|4302||ACTB protein||AAH12854.1||+||+||40.5||5.6||47||5.4||14/84||49||2.2×10−1||↑ (0.995)||↓ (0.903)|
|4319||+||+||40.5||5.6||47||5.4||10/47||30||2.7×10−2||↑ (0.047)||↓ (0.877)|
|5304||Creatine kinase B-type||NP001814.2||+||−||42.9||5.3||47||5.6||11/25||36||2.0×10−9||↓ (0.615)||↑ (0.013)|
|7111||hsp β1||NP001531.1||+||+||22.8||6.0||27||6.2||6/25||30||4.9×10−4||↓ (0.077)||↑ (0.230)|
|7404||ALB protein||AAH41789.1||+||−||48.6||6.0||50||6.2||12/37||35||2.0×10−13||↑ (0.270)||↑ (0.629)|
|7505||SELENBP1||NP003935.2||+||+||52.9||5.9||55||6.1||15/44||31||1.1×10−10||↓ (0.016)||↑ (0.036)|
|8120||PRX6||NP004896.1||+||+||25.1||6.0||26||6.8||10/25||40||2.0×10−9||↓ (0.008)||↑ (0.094)|
14-3-3 ε, 14-3-3 epsilon; 14-3-3 ζ/δ, 14-3-3 zeta/delta; 14-3-3 β/α, 14-3-3 beta/alpha; hsp gp96 prec., heat shock protein gp96 precursor; PDIp, protein disulfide-isomerase precursor; ANXA5, annexin A5; A1AT, alpha-1 antitrypsin precursor; TUBA1B, tubulin alpha-1B chain; hspβ1, Heat shock protein beta-1; SELENBP1, selenium-binding protein 1; PRX6, peroxiredoxin 6.
The simple interpretation of an expectation value is the number of matches that would be expected to have a particular score, if the matches were completely random. Therefore, the smaller the expectation value, the more likely that a particular match is a true match, rather than a random one.
MALDI-TOF-MS: protein identification
Gel plugs for the selected 25 protein spots were excised, analyzed by MALDI-TOF-MS, and the resulting spectra were matched against the NCBInr database. The resulting protein identifications are summarized in Table 1, and Fig. 3 compares corresponding individual spot intensities between samples in the four study groups. Nine of these proteins were selected for further analyses – namely 14-3-3 isoforms: β/α, ε, and ζ/δ, ANXA5, TUBA1B, PRX6, α1-antitrypsin precursor (A1AT), SELENBP1, and PDIp. The remaining protein identifications constituted of heat shock proteins, calreticulin, protein disulfide isomerase A6, ACTB protein, endoplasmin precursor, creatine kinase B-type, 78 kDa glucose-regulated protein precursor, and albumin.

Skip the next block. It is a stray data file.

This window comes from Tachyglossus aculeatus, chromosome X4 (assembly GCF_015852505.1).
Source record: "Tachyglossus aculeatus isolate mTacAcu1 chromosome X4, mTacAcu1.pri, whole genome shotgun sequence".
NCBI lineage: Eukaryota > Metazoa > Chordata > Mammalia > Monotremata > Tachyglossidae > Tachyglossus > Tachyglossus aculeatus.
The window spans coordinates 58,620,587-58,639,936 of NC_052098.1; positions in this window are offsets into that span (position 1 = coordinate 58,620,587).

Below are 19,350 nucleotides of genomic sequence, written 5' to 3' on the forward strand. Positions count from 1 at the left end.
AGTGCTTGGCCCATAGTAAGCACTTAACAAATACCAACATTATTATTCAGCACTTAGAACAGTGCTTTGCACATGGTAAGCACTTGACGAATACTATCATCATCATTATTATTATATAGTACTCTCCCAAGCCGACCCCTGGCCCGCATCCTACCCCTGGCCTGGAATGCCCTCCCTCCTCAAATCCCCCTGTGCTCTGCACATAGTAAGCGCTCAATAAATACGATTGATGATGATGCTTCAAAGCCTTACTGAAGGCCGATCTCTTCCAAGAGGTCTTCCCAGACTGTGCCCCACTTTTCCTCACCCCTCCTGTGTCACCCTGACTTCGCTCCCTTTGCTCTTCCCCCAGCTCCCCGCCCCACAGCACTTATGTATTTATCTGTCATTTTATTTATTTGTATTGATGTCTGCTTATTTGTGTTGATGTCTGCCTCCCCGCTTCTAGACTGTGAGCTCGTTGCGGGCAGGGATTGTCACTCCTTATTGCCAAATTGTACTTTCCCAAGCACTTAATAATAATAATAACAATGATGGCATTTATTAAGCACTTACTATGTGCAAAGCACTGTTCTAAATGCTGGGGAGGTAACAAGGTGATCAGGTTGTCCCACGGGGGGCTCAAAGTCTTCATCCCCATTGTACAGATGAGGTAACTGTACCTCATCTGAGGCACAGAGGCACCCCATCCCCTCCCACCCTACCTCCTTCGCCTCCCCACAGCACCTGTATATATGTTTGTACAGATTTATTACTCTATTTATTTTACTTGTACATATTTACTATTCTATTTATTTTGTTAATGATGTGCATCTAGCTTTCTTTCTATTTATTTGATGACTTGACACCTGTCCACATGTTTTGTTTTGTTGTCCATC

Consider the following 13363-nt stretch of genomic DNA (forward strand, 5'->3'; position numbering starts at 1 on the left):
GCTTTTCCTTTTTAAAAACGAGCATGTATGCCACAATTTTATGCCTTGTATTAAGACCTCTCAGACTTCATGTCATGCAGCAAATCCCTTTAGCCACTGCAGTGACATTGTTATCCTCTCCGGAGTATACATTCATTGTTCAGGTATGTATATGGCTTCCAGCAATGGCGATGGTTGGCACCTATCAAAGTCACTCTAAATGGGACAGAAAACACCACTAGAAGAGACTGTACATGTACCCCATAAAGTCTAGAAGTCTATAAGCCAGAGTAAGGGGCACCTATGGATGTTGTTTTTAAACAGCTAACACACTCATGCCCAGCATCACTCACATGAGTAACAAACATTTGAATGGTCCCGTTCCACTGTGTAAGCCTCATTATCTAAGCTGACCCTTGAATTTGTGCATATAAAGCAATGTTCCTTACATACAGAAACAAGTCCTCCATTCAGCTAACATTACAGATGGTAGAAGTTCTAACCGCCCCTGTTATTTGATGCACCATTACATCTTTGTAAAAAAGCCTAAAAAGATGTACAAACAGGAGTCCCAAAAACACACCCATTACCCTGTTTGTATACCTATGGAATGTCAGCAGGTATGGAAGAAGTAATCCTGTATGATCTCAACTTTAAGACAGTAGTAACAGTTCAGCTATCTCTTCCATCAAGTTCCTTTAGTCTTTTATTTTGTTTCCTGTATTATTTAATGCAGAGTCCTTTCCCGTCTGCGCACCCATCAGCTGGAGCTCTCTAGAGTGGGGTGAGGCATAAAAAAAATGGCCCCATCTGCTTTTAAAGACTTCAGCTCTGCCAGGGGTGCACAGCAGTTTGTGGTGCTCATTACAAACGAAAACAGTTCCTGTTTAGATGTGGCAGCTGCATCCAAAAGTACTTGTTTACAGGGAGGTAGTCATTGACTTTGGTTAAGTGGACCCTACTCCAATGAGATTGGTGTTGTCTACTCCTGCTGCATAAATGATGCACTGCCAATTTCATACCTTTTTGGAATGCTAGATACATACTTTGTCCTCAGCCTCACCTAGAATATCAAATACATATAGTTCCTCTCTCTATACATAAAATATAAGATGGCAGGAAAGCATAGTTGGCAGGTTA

Model of nine selected protein spots: predictive power
To test the predictive power of the nine selected protein spots in the FTA–FTC PLS-DA model, a fivefold cross-validation was applied to all samples (FTA–FTC). Moreover, we applied a four- and threefold cross-validation receiving exactly the same result (data not shown). A PLS-DA model was built on the 25 protein spots identified, the nine selected spots as well as nine randomly picked spots from the list of 25. The resulting average prediction success over five cross-validation rounds showed that the nine selected spots performed as well as the full set of 25 spots (geometric mean=1, positive predictive value=1). The nine randomly picked spots out of the 25 yielded slightly worse prediction success (geometric mean=0.94, positive predictive value=0.93). The same control PLS-DA model was built in the case of the FTC–PTC comparison giving similar results; 0.90 for the full set of 19 spots, 0.94 for the seven spots overlapping to the FTA–FTC model and 0.88 for seven spots randomly picked out of the set of the above-mentioned 19 spots.
Model of nine selected protein spots: validation of protein expression
The expression of proteins corresponding to the nine selected spots was qualitatively verified by western blot analyses of four samples per group (Fig. 4). For ANXA5, TUBA1B, PRX6, A1AT, SELENBP1, and PDIp unique antibodies were applied, while the 14-3-3 isoforms β/ε/ζ were detected with a single MAB directed against all three isoforms.